Courtesy of Eilat Mazar

NOT THE RIGHT LEGION. This brick from the Tenth Legion Fretensis was found at the foot of the Temple Mount where the army was stationed. Similar Roman roof tiles with the stamps of both the Sixth Legion Ferrata (“Ironclad”) and the Second Legion Traiana (“of Trajan”) were found at the Megiddo church site. They were made from clay, indicating that the tiles were produced locally. The Israel Antiquities Authority, at the direction of the director Shuka Dorfman, refused to give BAR a picture of the roof tiles found at the Megiddo Prison—or any pictures for this article—although they had already been published.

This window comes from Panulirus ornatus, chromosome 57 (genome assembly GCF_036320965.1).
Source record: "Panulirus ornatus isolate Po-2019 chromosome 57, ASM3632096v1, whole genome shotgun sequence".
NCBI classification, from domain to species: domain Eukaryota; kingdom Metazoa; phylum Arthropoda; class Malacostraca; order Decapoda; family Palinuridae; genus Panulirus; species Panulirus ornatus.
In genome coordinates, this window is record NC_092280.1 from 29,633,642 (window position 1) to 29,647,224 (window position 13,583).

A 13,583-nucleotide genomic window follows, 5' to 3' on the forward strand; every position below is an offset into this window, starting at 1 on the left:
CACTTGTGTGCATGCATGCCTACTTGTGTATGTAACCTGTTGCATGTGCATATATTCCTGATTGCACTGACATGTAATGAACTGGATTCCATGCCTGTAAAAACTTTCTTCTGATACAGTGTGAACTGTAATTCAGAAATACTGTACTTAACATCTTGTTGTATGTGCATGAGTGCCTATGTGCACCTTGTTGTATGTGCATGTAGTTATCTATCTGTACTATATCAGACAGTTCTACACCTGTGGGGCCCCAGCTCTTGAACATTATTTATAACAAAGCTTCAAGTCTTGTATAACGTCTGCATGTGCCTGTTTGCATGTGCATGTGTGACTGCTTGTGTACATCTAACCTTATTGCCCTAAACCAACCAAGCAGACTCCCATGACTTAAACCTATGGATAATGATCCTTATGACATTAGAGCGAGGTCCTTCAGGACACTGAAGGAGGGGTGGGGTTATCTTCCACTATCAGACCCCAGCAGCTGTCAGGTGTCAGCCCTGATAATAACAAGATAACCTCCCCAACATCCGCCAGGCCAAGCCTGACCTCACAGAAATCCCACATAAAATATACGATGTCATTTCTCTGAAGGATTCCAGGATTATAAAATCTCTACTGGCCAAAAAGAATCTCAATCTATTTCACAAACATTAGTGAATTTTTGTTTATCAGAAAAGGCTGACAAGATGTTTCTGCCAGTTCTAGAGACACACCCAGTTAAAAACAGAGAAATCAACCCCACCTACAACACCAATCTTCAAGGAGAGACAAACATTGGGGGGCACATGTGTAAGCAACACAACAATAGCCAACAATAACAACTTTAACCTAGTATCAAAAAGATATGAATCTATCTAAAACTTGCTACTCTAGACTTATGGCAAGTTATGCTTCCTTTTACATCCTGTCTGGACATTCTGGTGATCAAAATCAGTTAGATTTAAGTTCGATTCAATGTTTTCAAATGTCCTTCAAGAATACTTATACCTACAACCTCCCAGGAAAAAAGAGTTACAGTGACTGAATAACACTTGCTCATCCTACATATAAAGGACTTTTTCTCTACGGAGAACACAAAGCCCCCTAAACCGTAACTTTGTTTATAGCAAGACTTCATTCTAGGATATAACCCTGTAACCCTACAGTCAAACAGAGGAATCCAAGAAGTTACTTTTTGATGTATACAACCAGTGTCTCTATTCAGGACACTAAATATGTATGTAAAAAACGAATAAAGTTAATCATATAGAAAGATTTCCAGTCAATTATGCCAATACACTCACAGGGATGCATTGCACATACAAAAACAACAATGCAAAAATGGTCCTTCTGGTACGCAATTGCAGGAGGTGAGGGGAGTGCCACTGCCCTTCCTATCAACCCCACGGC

The fact that the Sixth Legion was stationed near Megiddo (Roman name: Caporcotani) is well documented in historical sources such as the second-century A.D. Tabula Peutingeriana and Eusebius’s Onomasticon. The military base was known well enough in ancient times that the entire region became known as Legio. More than 5,000 legionaries would have been stationed there, and historical Roman evidence places the Sixth Legion in the region from the time of the Second Jewish Revolt (132–135 A.D).